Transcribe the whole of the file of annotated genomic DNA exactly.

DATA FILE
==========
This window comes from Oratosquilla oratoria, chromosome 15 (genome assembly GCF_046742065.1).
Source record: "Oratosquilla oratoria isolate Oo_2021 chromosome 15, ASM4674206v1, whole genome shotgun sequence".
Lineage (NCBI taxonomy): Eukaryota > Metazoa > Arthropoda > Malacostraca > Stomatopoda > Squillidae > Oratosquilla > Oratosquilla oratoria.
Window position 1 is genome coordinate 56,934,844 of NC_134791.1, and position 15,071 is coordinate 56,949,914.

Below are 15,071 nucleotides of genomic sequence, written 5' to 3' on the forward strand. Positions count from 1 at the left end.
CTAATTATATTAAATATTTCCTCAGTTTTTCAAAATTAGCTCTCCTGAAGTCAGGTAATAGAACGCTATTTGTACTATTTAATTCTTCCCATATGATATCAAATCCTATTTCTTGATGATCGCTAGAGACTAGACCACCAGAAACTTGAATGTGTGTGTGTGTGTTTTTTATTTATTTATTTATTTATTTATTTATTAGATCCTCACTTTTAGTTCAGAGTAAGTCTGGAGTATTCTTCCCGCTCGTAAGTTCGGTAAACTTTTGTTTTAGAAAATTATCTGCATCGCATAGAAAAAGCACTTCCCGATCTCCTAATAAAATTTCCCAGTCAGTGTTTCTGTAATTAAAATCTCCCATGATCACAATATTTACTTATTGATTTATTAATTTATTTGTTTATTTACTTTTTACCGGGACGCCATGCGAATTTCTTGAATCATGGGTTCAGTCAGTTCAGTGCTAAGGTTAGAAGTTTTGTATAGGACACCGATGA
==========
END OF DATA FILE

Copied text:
This window comes from Oratosquilla oratoria, chromosome 15 (genome assembly GCF_046742065.1).
Source record: "Oratosquilla oratoria isolate Oo_2021 chromosome 15, ASM4674206v1, whole genome shotgun sequence".
Lineage (NCBI taxonomy): Eukaryota > Metazoa > Arthropoda > Malacostraca > Stomatopoda > Squillidae > Oratosquilla > Oratosquilla oratoria.
Window position 1 is genome coordinate 56,934,844 of NC_134791.1, and position 15,071 is coordinate 56,949,914.

Below are 15,071 nucleotides of genomic sequence, written 5' to 3' on the forward strand. Positions count from 1 at the left end.
CTAATTATATTAAATATTTCCTCAGTTTTTCAAAATTAGCTCTCCTGAAGTCAGGTAATAGAACGCTATTTGTACTATTTAATTCTTCCCATATGATATCAAATCCTATTTCTTGATGATCGCTAGAGACTAGACCACCAGAAACTTGAATGTGTGTGTGTGTGTTTTTTATTTATTTATTTATTTATTTATTTATTAGATCCTCACTTTTAGTTCAGAGTAAGTCTGGAGTATTCTTCCCGCTCGTAAGTTCGGTAAACTTTTGTTTTAGAAAATTATCTGCATCGCATAGAAAAAGCACTTCCCGATCTCCTAATAAAATTTCCCAGTCAGTGTTTCTGTAATTAAAATCTCCCATGATCACAATATTTACTTATTGATTTATTAATTTATTTGTTTATTTACTTTTTACCGGGACGCCATGCGAATTTCTTGAATCATGGGTTCAGTCAGTTCAGTGCTAAGGTTAGAAGTTTTGTATAGGACACCGATGA